Starring in Super Bowl 46: An LED chin strap

New England running back BenJarvus Green-Ellis will button up his helmet with green lights that flash red when the New York Giants hit hard. It's supposed to alert staff he could get hurt. Duh!

BenJarvus Green-Ellis of the New England Patriots. At this Sunday's little football game, he'll be BenJarvus Green-Chinstrap, and he'll literally get the red light if the New York Giants hit him hard. 

Here at SmartPlanet, we often chronicle the ongoing saga of light emitting diodes, with an eye on their potential to slash the world's energy consumption and to transform architecture, health, construction, fashion, design and electronics.

One thing that constantly grabs our attention is how LEDs are popping up in all sorts of new applications.

Case in point: At this Sunday's Super Bowl, New England running back BenJarvus Green-Ellis will button up his helmet with a chin strap stitched with a green LED that flashes red when the New York Giants hit him hard, according to Comcast SportsNet's PatriotTalk page. This is supposed to alert coaches and medical staff that their players are thumping each other so ferociously that they might get hurt -- maybe even suffer a concussion.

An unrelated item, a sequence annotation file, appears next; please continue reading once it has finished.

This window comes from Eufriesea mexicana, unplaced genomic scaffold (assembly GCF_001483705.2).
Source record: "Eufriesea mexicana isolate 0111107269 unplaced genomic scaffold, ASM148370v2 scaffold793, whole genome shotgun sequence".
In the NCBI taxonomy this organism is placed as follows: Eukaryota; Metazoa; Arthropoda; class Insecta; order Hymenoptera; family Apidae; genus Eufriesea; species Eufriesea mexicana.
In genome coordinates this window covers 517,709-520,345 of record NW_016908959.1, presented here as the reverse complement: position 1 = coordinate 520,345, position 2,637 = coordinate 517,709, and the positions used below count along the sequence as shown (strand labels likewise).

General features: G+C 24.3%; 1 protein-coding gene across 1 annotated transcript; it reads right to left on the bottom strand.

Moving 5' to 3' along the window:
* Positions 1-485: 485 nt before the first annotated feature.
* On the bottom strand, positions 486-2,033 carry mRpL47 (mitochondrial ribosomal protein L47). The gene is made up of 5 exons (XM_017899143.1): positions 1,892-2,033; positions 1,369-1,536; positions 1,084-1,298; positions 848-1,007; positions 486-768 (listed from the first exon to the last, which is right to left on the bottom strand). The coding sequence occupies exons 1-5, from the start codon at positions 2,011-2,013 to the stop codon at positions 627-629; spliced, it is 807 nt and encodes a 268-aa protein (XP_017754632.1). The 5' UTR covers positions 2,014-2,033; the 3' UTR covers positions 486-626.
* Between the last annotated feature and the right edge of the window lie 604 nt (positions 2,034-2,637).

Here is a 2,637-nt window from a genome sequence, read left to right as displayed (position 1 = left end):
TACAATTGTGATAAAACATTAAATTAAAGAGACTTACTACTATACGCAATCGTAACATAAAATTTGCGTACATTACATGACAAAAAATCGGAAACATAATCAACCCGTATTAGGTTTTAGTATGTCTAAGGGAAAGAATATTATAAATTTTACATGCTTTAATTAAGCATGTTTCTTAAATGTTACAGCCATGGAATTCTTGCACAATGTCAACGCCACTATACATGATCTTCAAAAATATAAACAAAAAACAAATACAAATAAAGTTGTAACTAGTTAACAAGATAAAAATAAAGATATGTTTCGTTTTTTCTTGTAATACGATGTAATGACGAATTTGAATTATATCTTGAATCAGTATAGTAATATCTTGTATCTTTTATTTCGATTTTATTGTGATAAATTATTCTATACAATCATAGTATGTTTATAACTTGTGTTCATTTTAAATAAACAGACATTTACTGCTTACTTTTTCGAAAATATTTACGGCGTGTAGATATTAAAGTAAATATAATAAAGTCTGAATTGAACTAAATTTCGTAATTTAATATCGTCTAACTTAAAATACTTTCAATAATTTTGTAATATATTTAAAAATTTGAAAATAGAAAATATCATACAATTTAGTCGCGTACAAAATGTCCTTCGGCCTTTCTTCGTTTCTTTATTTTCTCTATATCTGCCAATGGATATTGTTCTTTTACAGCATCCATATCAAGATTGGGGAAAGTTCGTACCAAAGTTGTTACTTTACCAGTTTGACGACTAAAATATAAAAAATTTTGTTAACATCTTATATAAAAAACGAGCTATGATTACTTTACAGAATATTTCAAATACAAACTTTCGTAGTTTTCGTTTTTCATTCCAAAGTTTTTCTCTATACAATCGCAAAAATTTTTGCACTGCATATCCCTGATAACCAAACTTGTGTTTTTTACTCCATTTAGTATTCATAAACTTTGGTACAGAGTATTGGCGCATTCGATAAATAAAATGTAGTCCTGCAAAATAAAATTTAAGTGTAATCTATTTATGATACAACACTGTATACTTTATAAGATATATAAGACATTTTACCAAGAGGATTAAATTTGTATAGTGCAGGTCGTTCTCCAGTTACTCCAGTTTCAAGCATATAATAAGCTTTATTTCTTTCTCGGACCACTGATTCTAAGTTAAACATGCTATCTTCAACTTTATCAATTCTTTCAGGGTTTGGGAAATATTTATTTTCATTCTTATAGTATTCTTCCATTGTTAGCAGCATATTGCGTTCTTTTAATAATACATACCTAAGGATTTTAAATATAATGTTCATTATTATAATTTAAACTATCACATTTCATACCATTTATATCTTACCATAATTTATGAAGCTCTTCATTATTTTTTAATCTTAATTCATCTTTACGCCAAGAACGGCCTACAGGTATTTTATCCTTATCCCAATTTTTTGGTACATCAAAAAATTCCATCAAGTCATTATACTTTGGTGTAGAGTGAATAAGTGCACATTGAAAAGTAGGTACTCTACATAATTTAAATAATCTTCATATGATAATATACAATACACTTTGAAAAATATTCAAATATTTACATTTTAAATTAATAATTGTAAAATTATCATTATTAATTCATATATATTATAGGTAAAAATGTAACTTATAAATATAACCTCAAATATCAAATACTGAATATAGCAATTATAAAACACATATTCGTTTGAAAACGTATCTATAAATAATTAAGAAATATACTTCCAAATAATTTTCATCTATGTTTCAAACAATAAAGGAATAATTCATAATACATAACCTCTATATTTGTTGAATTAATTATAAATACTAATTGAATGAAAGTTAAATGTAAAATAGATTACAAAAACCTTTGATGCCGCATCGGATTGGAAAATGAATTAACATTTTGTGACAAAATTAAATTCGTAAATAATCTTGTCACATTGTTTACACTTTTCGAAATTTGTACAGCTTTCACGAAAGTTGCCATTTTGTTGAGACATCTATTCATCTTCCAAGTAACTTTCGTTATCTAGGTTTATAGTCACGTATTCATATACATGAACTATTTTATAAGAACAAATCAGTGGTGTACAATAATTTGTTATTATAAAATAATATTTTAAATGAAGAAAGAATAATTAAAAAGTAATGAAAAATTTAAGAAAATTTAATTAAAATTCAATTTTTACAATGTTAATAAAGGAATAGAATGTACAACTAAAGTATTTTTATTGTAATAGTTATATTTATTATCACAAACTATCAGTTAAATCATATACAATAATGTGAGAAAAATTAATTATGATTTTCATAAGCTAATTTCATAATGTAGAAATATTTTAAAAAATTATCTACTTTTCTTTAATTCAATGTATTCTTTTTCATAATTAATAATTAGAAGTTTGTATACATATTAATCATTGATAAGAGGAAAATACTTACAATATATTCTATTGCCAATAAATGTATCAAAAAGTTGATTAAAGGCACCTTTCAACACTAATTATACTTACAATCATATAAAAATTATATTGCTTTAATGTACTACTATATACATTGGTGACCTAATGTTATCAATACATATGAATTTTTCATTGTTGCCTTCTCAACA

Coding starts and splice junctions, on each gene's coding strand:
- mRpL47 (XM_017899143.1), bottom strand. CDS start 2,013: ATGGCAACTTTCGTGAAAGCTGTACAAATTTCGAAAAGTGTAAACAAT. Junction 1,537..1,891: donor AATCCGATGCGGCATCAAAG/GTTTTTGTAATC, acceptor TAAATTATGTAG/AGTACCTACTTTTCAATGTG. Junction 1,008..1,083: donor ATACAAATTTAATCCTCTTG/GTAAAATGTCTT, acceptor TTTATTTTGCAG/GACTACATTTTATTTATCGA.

If it takes a blinking chip to make that call, then maybe coaches and medical staff themselves have suffered enough hits to the head to render their judgments questionable. But there are plenty of smart people on the sidelines across all of the National Football League (the Pittsburgh Steelers' Mike Tomlin for one is a brilliant coach, but I digress, as I will again a few paragraphs down, exposing my sports biases).

Nice public relations for LEDs, but that's about it. Let's not rely on gimmickry to make important decisions about player safety.

Or maybe there's more to the technology than meets the eye. The strap comes from Battle Sports Science, which calls it an "impact indicator."

It could have been disastrous PR if the Patriots had gone ahead with an earlier plan.  Word has it that the team decided not to use the device in the game they lost to the Steelers earlier this year, because a whack from the rough-and-tough linebacker James Harrison might have actually broken the diode, disproving already questionable vendor claims that LEDs last for 25 years.

Wait until next year.

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A sampler of SmartPlanet chapters from the LED epic (there are many more, including by this author):

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